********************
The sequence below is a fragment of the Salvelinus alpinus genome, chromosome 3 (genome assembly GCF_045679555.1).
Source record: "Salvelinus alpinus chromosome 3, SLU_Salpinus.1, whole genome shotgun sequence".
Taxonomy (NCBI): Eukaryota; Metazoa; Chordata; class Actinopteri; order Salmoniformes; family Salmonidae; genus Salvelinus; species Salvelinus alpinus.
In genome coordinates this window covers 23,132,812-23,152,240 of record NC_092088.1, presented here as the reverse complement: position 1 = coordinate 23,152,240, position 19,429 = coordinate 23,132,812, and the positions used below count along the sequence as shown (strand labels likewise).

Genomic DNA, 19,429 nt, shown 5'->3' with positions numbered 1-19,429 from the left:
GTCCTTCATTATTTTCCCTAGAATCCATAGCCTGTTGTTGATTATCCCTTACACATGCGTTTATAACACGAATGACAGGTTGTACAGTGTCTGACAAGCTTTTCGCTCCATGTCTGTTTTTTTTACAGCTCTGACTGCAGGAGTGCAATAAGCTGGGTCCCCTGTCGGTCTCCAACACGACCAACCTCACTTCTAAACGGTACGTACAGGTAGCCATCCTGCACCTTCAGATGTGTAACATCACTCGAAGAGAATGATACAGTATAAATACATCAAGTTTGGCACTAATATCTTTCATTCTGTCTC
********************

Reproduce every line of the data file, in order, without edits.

The sequence below is a fragment of the Salvelinus alpinus genome, chromosome 3 (genome assembly GCF_045679555.1).
Source record: "Salvelinus alpinus chromosome 3, SLU_Salpinus.1, whole genome shotgun sequence".
Taxonomy (NCBI): Eukaryota; Metazoa; Chordata; class Actinopteri; order Salmoniformes; family Salmonidae; genus Salvelinus; species Salvelinus alpinus.
In genome coordinates this window covers 23,132,812-23,152,240 of record NC_092088.1, presented here as the reverse complement: position 1 = coordinate 23,152,240, position 19,429 = coordinate 23,132,812, and the positions used below count along the sequence as shown (strand labels likewise).

Genomic DNA, 19,429 nt, shown 5'->3' with positions numbered 1-19,429 from the left:
GTCCTTCATTATTTTCCCTAGAATCCATAGCCTGTTGTTGATTATCCCTTACACATGCGTTTATAACACGAATGACAGGTTGTACAGTGTCTGACAAGCTTTTCGCTCCATGTCTGTTTTTTTTACAGCTCTGACTGCAGGAGTGCAATAAGCTGGGTCCCCTGTCGGTCTCCAACACGACCAACCTCACTTCTAAACGGTACGTACAGGTAGCCATCCTGCACCTTCAGATGTGTAACATCACTCGAAGAGAATGATACAGTATAAATACATCAAGTTTGGCACTAATATCTTTCATTCTGTCTC